As a teacher, I was guilty of cutting the time spent on scaffolding collaboration (amongst other “soft skills”) when the minutes remaining in the day got crunched. Then I would visit colleagues’ classrooms that had a blissful working “buzz” and wonder why my students weren’t working as productively together. I want to encourage you to put in the time to explicitly teach the ins and outs of collaboration. I learned the hard way that while it may feel like a heavy lift in the beginning, it will save you time and energy later in the year.
VIDEO: Participation Protocols for Academic Discussion
Protocols for student discussion like this one are great structures to put into place that ensure equitable group work. They also spell out for students how to successfully work together by sharing the air, dividing up work for equal thinking (not just equal doing), working through challenges, and ensuring all ideas and perspectives are taken into account.
While there are many great protocols out there, my favorites are those from Expeditionary Learning. When first introducing these protocols, I recommend that teachers facilitate a fishbowl protocol, using whatever protocol they may be introducing to the class. This is a great opportunity to go “meta” with the class, through a debrief that explores what made the group’s collaboration successful or effective. You may even decide to chart student debrief responses into a basic Y chart that highlights what that “looked like, felt like, sounded like” as an anchor chart to remind students of those behaviors during future group work.
And not all protocols have to be orally communicated. Check out this idea for a non-verbal protocol that does a great job of scaffolding collaboration subskills.
VIDEO: Critical Friends: Collaborating as Writers
Assess, Reflect, Rinse, Repeat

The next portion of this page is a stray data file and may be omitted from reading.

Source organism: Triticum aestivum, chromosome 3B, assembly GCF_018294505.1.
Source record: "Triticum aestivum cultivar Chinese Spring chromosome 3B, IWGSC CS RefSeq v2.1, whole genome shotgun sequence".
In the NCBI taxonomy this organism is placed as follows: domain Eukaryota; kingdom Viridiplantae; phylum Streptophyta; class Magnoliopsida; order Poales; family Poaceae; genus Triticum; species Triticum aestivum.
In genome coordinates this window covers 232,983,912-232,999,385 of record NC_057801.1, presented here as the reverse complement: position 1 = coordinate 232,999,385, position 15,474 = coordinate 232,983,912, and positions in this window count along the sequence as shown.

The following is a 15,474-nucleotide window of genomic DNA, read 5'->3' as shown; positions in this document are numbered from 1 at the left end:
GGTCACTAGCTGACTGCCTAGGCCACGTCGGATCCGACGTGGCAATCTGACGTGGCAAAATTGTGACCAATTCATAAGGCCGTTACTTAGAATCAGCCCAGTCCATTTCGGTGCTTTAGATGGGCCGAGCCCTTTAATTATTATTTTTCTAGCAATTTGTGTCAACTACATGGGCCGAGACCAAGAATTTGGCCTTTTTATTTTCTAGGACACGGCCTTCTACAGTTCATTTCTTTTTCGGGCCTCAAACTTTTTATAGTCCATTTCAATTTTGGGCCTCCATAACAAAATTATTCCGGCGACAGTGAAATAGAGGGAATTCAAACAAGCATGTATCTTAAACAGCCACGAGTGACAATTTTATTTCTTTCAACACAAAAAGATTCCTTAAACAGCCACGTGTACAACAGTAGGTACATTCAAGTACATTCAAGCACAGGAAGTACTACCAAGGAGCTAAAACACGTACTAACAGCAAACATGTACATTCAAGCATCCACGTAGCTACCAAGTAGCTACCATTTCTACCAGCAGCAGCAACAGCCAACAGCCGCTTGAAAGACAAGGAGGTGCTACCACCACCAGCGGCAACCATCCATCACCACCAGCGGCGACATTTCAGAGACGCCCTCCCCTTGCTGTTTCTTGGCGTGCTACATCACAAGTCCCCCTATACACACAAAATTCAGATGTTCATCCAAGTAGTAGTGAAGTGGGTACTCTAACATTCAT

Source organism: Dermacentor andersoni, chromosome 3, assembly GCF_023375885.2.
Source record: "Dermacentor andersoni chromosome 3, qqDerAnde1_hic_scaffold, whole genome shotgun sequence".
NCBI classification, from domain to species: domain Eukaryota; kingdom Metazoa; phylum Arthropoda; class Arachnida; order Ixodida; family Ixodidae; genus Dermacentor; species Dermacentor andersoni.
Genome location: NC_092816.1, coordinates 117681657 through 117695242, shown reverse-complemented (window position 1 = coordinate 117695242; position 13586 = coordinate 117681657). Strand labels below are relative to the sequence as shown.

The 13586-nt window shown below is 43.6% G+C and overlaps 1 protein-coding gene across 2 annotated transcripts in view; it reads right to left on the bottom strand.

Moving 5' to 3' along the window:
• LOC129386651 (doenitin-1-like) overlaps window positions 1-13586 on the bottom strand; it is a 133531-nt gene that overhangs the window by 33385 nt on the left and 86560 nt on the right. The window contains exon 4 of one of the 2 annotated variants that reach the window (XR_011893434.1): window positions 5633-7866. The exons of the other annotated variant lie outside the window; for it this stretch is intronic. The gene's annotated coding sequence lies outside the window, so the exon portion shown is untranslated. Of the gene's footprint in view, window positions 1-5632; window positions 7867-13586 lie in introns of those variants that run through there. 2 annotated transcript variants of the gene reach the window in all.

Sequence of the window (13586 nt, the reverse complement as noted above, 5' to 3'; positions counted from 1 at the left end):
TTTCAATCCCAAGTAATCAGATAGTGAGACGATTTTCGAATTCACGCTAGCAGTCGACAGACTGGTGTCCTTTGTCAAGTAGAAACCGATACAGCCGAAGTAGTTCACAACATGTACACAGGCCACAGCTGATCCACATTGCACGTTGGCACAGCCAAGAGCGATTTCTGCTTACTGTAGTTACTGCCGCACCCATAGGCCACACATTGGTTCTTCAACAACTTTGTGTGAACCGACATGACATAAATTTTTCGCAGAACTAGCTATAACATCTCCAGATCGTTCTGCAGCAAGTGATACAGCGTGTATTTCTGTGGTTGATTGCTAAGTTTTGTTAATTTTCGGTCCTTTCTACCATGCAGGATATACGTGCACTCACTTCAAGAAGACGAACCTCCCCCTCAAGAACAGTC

I know assessment feels like such a dirty word these days, but it’s critical for students to be held accountable for how they show up in their group if they’re going to develop the subskills of collaboration. To clarify, “accountable” in this case simply means observing and documenting student group interactions, asking students to self-reflect on their collaboration skills, and then providing specific feedback on those same skills.
To help you with this process, go back to your “North Star” and either use an expert rubric or develop your own using those from New Tech Network’s OER rubrics or BIE as a model. Break down the rubric throughout your year so that you’re only focusing on one row at a time.
Really drill down into the language of your rubric and treat those words as “look fors” during group work. Snap photos of body language, voice record statements or jot down quotes from students, or simply tally who is dominating the conversation. Then highlight or circle where on the rubric students are landing. Ask students to take some time to do the same.
You may have them do a weekly reflection like this one, or this one I co-designed with some teachers, or perhaps turn it into a student-facing rubric like the one featured below and in this workbook. Then compare notes, have a conversation, generate goals, rinse, and repeat.
As you plan your next semester, year, or project, I hope you feel inspired to dream from the balcony — what are your big, audacious goals for students to blissfully work together? But I also hope you feel empowered to get on the dance floor. How can you use some of these recommendations and resources to help you achieve those big collaboration goals for your students?